Tuesday, September 30, 2014

Tuesday SOL We have mixed emotions

This is a Tuesday "Slice of Life" for Two Writing Teachers. Check out their website for lots more reflections on teaching.


I am exploring emotions with the children, developing our "emotions continuum." For this, I highlight the different expressions from characters in our read-alouds and have the children consider what that character is feeling. I photocopy each of these pages and add the named emotion as a label. Each of these pages is posted in our comfort corner (so that emotions are in full view, as children work through their various tough moments). I am trying to cultivate their emotional intelligence, to help children "read" their classmates' faces, to see that we often feel differently about things. Slowly but surely, we are learning how to deal with our many emotions - what is appropriate in the classroom, what might not be.  Truly, it feels right now that there is no end to this curriculum topic…that I could spend the year on it! Here are some of the emotions we have identified to date:
from the book What A Wonderful World by George David Weiss and Bob Thiele,
illustrated by Ashley Bryan


from the book Owl Babies by Martin Waddell

from the book Dogger by Shirley Hughes

I know the children are working hard to understand these emotions (and feel quite proud to be naming them), because they are talking about emotions pretty much all the time. Our morning hello has become significantly longer, as each shares aloud what they are feeling! It feels to me that they are "ripe" for this learning, that it engages them and supports them, allowing them to see things in a new way.

The children loved the book Those Darn Squirrels by Adam Rubin, and I decided that the main character Mr. Fookwire should be part of our emotions continuum. I showed them the picture:

and we debated what he was feeling. One student said "angry," and I said that we already had the word "ANGRY," from the book Anh's Anger - a picture of Anh's face when his block tower crumbles. (This particular book is a lesson in how to work with one's anger, and we have been practicing breathing deeply to this strong emotion.)

However, I continued with the children,
our picture of Mr. Fookwire was something more than anger, 
perhaps "annoyed" or "furious."
The children seemed unfamiliar with the word "furious," though they made me chuckle with their understanding of "annoyed" - "My dad gets annoyed when he is driving," said one boy. So, we teachers acted out the two words, trying to dramatize the distinction and then the children had quite a debate - was Mr. Fookwire furious or annoyed? We decided to 'vote with our bodies' - have children move to one corner with Mr. Rude (our paraprofessional), if they thought the photo showed "Annoyed," and towards Ms. Kim (our Teaching Resident), in another corner, if they thought it was a better image of "Furious." In the end, we had 14 votes for "Furious" and a mere 8 for "Annoyed," so "Furious" became the picture's label.

The next day, in our physical education special - led by other teachers - the children were in whole group doing some floor exercises, when one little girl hit the little boy next to her - and, by luck, I happened to see it.

He cried out, more in indignation than pain, and I swooped over to see what was going on.

(I frequently wonder how much I miss. Certainly, I can't be expected to see or know what is going on during specials. This makes me wonder, how are other teachers responding to these challenging behaviors? Are we approaching these the same way? Does it matter?)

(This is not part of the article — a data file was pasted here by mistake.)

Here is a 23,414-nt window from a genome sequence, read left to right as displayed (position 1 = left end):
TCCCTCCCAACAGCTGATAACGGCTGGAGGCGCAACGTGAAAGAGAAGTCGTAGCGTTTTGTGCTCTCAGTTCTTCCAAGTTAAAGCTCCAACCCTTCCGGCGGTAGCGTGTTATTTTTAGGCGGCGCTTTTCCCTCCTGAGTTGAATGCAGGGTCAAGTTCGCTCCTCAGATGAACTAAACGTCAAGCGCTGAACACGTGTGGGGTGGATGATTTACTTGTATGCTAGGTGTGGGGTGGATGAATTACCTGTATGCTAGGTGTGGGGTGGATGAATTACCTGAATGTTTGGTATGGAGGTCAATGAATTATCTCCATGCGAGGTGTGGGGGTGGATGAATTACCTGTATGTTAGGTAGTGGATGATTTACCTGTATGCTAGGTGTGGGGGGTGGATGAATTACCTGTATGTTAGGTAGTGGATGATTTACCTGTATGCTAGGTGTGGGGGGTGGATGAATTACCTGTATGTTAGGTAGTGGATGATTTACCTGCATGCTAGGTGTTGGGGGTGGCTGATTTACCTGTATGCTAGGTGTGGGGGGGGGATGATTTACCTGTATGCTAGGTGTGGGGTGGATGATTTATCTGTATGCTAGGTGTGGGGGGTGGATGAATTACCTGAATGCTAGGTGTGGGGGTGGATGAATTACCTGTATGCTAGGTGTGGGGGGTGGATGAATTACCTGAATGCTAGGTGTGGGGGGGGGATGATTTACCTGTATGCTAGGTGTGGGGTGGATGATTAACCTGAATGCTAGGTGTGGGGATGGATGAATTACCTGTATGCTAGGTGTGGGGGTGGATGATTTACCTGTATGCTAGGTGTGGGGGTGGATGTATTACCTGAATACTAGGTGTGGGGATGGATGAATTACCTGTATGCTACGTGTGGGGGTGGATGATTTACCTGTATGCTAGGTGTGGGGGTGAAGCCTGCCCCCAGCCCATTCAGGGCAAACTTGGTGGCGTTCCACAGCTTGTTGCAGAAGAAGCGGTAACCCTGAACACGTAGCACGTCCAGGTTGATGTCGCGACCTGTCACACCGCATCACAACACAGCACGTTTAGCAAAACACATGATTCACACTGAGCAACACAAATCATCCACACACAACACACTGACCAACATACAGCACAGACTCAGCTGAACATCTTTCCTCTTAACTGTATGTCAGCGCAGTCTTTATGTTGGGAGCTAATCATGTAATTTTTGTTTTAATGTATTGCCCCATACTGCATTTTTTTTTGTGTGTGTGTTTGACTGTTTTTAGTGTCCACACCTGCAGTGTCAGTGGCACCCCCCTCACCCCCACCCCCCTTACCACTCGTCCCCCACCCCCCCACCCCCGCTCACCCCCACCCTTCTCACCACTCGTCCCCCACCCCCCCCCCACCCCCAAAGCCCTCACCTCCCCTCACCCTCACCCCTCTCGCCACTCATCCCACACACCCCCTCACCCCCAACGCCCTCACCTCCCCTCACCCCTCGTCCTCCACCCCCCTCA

To her, I said - "Wow, I just saw you hit [Jack]; what is the matter? What happened that made you hit him?" [I tried to speak calmly, objectively, respectfully.]
She replied, "I am feeling furious!"
Uh, oh. There's our new vocabulary out for a drive.
I continued, as gently as I could muster, while embracing the little boy and rubbing his shoulder, and saying to the girl who hit, "Oh my! You look furious. Did [Jack] make you feel furious in some way?"
"Oh, no. I just feel it."
"Oh, well, hmmm, when we feel furious, we need to work out this strong feeling without hurting classmates. We are all safe, in the Big Cats. This is a good time to go to the comfort corner, and breathe - like Anh did, with his anger. You might have to breathe a lot, since you are furious, and not just angry."
"Oh, okay. I'm not furious anymore."
"Oh, that's good. Would you check on [Jack's] body, please? Ask him if he is okay?"

Then, to Jack, I encouraged, "Tell [Annie] that your body is 'not for hurting.' Tell her in your strong voice."

Yes, they keep me on my toes, keep me guessing, keep me wondering.

Is it expecting too much, for preschoolers to explore these emotional words?
Should they be a little older, a little more experienced?
Or is the future brighter, since they are striving to understand these words now?

How much we have to learn!


  1. I laughed out loud at how your new vocabulary word popped up...so soon! I love how you use books to teach feelings. I was talking with my kids the other day about feelings and how sometimes you hold two feelings at the same time. We were reading Violet the Pilot, and Violet feels proud and happy that she has rescued the boys from the river but sad and disappointed to have missed the air show... I love books and how they help us teach!

  2. I love everything about this exploration of words and emotions. And "Dogger" is one of my all time favorite kiddie books - our family copy was worn out many years ago!

  3. What a great idea and important series of lessons. Some of the book titles are new to me. The art is just fantastic. I'm adding hem to my library list and sending your post to my friend who teaches in one of our preschool programs.